She also has some colorful views on homosexuality, most infamously calling the Rainbow Flag “the exact same thing” as the Confederate Flag. During the same segment, she followed in her president’s footsteps and claimed the Charlottesville counterprotestors were just as bad as Nazis.
I feel like I need to stop here. The list of poor representatives for conservatism on YAF’s roster goes on and on. I didn’t even mention names like Herman Cain, Stacey Dash, Michael Knowles, Jeanine Pirro, Dennis Prager, Matt Walsh, and Jesse Watters.
What could someone possibly gain from listening to people who, rather than advance conservatism, spend much of their public efforts promoting their own brand of mindless anti-left ragemongering?
Nonie Darwish an American who grew up in Egypt and converted from Islam to Christianity. All well and good. As tends to be the case for converts who then enter the arena of political commentary: Darwish has had forceful things to say about the problems with Islam.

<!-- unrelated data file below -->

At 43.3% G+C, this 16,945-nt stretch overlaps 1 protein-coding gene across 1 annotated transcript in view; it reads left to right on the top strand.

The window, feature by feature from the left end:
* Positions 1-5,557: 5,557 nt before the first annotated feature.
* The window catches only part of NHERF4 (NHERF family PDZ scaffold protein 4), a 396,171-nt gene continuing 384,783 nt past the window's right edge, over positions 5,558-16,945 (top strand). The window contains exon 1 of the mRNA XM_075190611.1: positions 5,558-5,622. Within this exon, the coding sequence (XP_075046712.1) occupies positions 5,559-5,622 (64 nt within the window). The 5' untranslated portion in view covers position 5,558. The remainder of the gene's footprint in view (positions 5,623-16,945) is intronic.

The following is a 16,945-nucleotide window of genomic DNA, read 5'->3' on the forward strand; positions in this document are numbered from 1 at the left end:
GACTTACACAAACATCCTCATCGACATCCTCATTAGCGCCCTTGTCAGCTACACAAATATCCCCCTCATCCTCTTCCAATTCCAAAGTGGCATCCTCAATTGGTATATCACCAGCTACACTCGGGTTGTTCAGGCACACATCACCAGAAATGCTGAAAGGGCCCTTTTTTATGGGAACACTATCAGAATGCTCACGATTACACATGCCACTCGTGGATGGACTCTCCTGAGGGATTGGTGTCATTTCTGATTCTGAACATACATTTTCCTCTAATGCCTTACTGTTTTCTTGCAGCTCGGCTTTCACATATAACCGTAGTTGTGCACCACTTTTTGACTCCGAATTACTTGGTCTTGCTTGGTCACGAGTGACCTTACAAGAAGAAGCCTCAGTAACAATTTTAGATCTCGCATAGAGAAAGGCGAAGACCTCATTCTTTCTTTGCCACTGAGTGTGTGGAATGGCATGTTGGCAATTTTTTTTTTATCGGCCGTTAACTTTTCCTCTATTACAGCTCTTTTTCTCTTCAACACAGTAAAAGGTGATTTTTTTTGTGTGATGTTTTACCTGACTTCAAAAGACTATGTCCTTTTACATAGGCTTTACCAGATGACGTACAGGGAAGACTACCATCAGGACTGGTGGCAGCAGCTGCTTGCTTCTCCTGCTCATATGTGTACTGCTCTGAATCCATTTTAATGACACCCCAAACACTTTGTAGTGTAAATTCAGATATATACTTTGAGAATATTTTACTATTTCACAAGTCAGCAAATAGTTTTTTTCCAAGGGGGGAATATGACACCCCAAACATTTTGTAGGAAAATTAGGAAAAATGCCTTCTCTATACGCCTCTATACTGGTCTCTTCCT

This topic is personal for me. I grew up in Iran, an Islamic theocracy, and I, too, have come to reject Islam. But for my own reasons. With that said, can it really be that conservatism has an open door policy for individuals whose entire public output is devoted to attacking a faith many Americans hold dear? Don’t we want Muslims in the conservative movement?
But I want to cut Darwish some slack. She’s reacting to the sufferings of her past.
For me, Steven Crowder belongs on this tier. Crowder became famous for the circumstances surrounding his firing from Fox News. The story is that he attacked a union guy in a rally and was punched back. But he posted an edited video that cut out the part showing that he was the original aggressor. After the truth came out, he was fired.